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R.D. Ferguson, D.X. Hammer, N.V. Iftimia, G. Wollstein, H. Ishikawa, M.L. Gabriele, W. Dilworth, A.A. Bonfioli, J.S. Schuman; Enhanced Retinal Imaging With Tracking Optical Coherence Tomography (TOCT) . Invest. Ophthalmol. Vis. Sci. 2005;46(13):1118.
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© ARVO (1962-2015); The Authors (2016-present)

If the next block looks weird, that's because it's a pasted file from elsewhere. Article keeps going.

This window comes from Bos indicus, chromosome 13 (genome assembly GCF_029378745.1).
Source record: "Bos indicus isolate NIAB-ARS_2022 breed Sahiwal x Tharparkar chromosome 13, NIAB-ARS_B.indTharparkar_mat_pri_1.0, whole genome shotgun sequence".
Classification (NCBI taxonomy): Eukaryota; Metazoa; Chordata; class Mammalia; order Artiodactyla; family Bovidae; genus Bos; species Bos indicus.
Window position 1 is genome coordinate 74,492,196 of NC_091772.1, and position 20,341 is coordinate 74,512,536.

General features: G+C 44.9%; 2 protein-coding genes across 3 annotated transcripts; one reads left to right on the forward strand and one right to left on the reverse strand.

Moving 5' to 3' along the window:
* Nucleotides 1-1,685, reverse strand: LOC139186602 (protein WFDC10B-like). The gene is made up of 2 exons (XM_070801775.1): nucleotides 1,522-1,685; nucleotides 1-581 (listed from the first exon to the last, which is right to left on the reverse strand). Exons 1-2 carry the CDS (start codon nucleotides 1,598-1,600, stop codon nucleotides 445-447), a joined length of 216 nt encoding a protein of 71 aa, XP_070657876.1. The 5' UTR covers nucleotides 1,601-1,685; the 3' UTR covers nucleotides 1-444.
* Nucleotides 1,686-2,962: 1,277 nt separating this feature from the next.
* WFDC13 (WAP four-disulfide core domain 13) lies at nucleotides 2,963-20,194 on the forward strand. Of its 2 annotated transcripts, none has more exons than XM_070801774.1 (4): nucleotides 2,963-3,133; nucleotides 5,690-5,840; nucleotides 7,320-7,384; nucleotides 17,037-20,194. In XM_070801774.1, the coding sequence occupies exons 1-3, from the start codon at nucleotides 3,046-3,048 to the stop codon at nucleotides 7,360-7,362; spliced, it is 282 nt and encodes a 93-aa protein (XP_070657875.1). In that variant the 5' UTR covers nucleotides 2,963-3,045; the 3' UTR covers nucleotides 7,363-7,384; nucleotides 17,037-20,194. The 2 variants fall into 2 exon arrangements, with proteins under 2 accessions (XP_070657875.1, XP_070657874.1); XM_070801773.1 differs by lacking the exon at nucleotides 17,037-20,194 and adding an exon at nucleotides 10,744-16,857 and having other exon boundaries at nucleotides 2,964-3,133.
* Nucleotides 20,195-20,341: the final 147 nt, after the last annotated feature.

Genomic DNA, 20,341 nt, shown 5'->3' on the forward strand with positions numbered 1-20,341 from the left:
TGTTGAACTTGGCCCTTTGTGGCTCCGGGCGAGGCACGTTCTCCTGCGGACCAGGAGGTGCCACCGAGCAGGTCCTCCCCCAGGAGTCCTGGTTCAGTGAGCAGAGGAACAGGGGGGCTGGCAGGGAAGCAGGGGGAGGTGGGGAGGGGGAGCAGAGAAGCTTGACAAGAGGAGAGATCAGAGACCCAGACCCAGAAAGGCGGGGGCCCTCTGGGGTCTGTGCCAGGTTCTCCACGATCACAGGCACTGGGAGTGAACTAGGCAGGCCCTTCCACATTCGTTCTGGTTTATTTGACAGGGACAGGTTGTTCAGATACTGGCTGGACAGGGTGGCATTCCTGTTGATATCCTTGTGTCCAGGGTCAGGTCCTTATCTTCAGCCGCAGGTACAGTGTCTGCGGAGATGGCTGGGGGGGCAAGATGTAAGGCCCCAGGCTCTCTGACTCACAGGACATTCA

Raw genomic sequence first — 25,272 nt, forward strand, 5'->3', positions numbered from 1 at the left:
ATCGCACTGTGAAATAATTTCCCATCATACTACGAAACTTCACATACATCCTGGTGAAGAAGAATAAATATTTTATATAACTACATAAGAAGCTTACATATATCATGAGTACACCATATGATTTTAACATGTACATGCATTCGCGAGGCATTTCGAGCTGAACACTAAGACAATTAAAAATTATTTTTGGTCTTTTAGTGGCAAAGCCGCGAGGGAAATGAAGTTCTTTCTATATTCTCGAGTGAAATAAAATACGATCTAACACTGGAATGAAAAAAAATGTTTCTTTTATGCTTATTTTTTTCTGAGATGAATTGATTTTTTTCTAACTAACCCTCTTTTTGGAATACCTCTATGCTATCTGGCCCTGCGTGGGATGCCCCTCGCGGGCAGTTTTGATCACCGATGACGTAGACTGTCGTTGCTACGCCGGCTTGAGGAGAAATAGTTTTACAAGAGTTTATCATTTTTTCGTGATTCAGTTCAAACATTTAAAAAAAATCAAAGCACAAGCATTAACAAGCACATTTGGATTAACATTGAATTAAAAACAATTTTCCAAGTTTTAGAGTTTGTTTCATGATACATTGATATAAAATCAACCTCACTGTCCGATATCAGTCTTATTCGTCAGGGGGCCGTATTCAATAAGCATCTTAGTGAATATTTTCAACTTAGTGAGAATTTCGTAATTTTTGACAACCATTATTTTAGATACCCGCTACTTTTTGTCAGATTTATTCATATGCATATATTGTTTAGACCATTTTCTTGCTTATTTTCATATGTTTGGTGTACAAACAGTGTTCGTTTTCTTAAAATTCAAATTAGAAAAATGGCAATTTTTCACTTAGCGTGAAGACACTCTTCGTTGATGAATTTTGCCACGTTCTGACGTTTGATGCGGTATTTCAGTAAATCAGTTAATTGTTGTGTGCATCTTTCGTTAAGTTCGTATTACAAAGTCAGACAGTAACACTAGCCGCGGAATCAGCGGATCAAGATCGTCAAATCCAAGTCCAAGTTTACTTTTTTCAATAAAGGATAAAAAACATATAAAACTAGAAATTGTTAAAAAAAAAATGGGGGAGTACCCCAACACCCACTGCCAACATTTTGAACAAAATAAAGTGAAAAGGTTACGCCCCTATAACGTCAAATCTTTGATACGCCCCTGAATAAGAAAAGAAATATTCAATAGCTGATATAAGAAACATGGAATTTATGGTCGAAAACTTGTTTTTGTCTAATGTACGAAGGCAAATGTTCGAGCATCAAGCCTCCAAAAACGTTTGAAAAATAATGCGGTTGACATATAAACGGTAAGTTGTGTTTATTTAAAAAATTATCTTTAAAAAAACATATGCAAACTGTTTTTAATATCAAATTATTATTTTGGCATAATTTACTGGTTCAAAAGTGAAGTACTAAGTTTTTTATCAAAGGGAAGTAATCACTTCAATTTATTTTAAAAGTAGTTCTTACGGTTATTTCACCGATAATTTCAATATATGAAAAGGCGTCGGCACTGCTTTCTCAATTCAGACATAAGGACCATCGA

Purpose: To enable new and improved retinal OCT imaging and image analysis with a high speed closed–loop eye tracking system integrated into a new clinical OCT instrument. Methods: A high speed retinal tracker system was integrated into a clinical optical coherence tomography system (StratusOCT, Carl Zeiss Meditec Inc, Dublin, Ca). The hybrid instrument, called tracking optical coherence tomography (TOCT), uses a secondary sensing beam in a confocal reflectometer and steering mirrors to compensate eye motion with a closed loop bandwidth of 1 kHz and a lateral rms accuracy ∼15 µm. Imaging and tracking control systems have been integrated into a single platform and user interface in order to admit new imaging capabilities and considerable simplification in acquisition of clinical data. The system was configured to acquire high–resolution retinal maps through all subject eye movements and blinks, without disruption of complex scan sequences or loss of data. Results: Five normal subjects were scanned with a non–standard TOCT scan protocol that included up to 24 repeated high resolution peripapillary and radial disc scans, and high density raster scans of both the optic nerve head and the macula. The new TOCT system achieves highly accurate OCT scan registration yielding averaged (co–added) images with significantly improved appearance and signal–to–noise ratio while maintaining well–defined boundaries and sharp fine structure. Precise re–registration of multiple scans over separate imaging sessions demonstrates TOCT utility for longitudinal studies. Long duration raster scans enable detailed mapping of large tissue volumes despite eye motion. Conclusions: The capability to reproducibly map structures in the living eye at high resolution will lead to improved understanding of disease processes and improved sensitivity and specificity of diagnostic procedures. Tracking systems are expected to augment the capabilities of future high–speed SDOCT systems.
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